There are a couple of springtime treats in our waters right now, often only available in spring and fall as the water temperature changes. Weakfish, also known as sea trout and by their Native American name “squeateague,” are a delicious, delicate, finely textured fish. Due to their delicacy, they must be consumed when “fresh, fresh, fresh” as Mrs. Condie Lamb instructed in the 1965 L.V.I.S. Cookbook. The name weakfish is misleading, as they are feisty fighters. But due to the weakness of their mouths, hooks often rip loose just as they are caught, allowing the fish to escape.
The weakfish is a member of the drum family, which includes spotted sea trout, croaker, and spot. All of these fish have the ability to make a drumming sound (audible to boaters), by contracting their abdominal muscles against a resonating air bladder. It is not known what the drumming means, but only the males do it, and they are particularly loud during spawning time, so you can draw your own conclusions.
In the years just after World War II, massive schools of weakfish were abundant along eastern Long Island from late April to July. They virtually disappeared in the 1950s, and then gradually started to recover in the early 1970s. No other fish have such extreme highs and lows in abundance. Weakfish are excellent broiled, fried, grilled, and stuffed and baked.
Blowfish, or North Atlantic puffers, are one of our most delicious seasonal treats. As their availability in spring and fall is pretty unreliable you seldom see them on a restaurant menu. But you have a good chance of finding them at the Seafood Shop, Stuart’s, or any other reliable fish market. It is surprising how few people have even tasted blowfish, still believing they must be related to the other members of the Tetraodontidae family, like the Japanese fugu.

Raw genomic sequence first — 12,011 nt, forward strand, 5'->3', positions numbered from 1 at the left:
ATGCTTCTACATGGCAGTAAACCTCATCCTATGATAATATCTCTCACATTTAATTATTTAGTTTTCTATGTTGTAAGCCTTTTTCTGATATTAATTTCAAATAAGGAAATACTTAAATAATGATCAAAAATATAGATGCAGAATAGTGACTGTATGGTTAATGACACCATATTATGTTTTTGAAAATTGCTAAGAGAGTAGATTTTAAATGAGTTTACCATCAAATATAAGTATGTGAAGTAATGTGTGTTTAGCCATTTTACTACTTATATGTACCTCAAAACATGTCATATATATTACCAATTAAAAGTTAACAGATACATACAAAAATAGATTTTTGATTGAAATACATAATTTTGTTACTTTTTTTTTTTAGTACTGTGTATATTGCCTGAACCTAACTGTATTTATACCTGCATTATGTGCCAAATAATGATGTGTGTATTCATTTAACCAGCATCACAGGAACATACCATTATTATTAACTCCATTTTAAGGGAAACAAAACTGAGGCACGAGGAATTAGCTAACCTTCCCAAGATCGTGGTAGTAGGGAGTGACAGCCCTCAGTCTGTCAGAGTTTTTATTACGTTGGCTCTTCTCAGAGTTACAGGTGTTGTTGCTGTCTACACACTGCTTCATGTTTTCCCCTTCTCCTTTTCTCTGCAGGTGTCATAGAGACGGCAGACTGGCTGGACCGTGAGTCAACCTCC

Cleaned blowfish look kind of like chicken drumsticks. They have a single bone running between two tasty morsels of flesh. Blowfish are easy to cook, mild in flavor, and comical to look at, which I think makes them an ideal introductory fish for young children. They are best quickly sautéed or fried. You could include them in soups or stews but this is kind of a waste of a fleeting treat. They’re also a bit too small and delicate to bake.
Squid, our local cephalopod, is inexpensive, nutritious, and delicious. Squid, cuttlefish, and octopus are the most advanced of the mollusks. The name cephalopod is from the Greek for “head foot” because the foot muscle is near the head.
Buying squid whole is exceptionally cheap, and yields up to 70 percent edible flesh, 18 percent of which is protein. Squid has an unnecessary reputation for being difficult to cook. Here’s all you need to remember: Cook either no more than 2 minutes, or no less than 30. These cooking methods produce two completely different textures. Because squid has very dense flesh reinforced with multiple layers of collagen, it is almost like meat. Cooked quickly, squid is moist and almost crisp. Cooking gently for an hour or more produces a flesh with silken succulence.
As the explanation for cleaning squid is somewhat detailed, I will leave it out. You can either buy it cleaned (like squeamish me), or find directions in any good seafood cookbook. Our first recipe is for the Star editor, David E. Rattray’s, fresh squid with rosemary and balsamic vinegar. He likes skin-on squid.